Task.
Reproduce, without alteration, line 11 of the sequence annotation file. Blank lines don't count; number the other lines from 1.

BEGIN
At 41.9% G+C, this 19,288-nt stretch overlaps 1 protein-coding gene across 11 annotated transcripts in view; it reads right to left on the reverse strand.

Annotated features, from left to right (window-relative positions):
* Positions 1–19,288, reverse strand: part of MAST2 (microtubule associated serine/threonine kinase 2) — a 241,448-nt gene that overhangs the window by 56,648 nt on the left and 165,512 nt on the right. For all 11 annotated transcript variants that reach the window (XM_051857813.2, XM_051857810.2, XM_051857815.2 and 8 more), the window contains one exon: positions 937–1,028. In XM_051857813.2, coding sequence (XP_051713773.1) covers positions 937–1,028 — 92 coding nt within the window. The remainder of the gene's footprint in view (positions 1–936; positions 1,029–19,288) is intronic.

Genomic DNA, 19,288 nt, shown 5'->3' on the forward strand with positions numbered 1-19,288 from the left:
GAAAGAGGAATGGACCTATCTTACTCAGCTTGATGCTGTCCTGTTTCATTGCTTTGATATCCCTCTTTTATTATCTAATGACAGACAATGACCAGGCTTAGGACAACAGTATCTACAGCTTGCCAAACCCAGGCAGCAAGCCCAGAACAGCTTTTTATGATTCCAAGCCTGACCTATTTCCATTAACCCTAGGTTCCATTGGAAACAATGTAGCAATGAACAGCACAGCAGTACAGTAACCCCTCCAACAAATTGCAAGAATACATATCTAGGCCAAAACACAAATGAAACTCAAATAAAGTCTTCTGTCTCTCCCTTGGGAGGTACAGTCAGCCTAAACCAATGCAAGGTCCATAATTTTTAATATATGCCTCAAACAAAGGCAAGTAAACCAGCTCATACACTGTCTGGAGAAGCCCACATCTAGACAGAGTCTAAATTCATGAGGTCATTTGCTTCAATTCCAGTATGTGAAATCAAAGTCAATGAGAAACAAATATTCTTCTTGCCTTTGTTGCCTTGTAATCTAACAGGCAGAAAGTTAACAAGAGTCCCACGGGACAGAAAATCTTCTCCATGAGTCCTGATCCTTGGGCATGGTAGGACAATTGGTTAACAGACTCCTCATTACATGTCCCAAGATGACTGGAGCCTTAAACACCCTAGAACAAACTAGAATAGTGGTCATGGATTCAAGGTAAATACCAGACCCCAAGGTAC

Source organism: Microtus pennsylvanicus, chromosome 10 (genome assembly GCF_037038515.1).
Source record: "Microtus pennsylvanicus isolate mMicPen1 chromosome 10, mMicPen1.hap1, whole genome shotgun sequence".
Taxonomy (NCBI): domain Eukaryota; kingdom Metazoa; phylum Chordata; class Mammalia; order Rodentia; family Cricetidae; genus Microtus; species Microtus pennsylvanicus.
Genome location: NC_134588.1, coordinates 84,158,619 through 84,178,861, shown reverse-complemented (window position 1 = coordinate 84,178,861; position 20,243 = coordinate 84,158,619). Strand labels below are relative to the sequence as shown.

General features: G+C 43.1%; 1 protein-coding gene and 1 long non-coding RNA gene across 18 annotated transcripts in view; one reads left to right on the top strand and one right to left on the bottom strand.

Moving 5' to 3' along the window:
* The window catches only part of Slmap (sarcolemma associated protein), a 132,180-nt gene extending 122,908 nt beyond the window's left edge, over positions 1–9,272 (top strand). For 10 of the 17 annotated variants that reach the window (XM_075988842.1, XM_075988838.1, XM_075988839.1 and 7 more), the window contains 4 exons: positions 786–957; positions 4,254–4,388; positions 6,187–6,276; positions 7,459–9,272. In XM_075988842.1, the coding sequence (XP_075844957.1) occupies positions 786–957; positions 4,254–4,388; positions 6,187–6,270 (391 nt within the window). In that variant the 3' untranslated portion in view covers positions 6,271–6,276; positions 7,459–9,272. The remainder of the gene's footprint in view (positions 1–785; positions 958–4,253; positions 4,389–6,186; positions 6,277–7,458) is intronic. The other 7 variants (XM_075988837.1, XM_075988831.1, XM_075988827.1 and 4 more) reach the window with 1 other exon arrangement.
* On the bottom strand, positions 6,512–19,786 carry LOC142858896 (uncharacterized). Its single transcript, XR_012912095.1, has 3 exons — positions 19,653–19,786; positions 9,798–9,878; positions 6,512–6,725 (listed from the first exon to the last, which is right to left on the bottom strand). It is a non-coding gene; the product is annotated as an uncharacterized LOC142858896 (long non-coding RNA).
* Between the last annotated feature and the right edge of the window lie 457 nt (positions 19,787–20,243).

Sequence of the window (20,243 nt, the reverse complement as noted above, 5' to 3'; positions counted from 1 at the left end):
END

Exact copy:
Moving 5' to 3' along the window: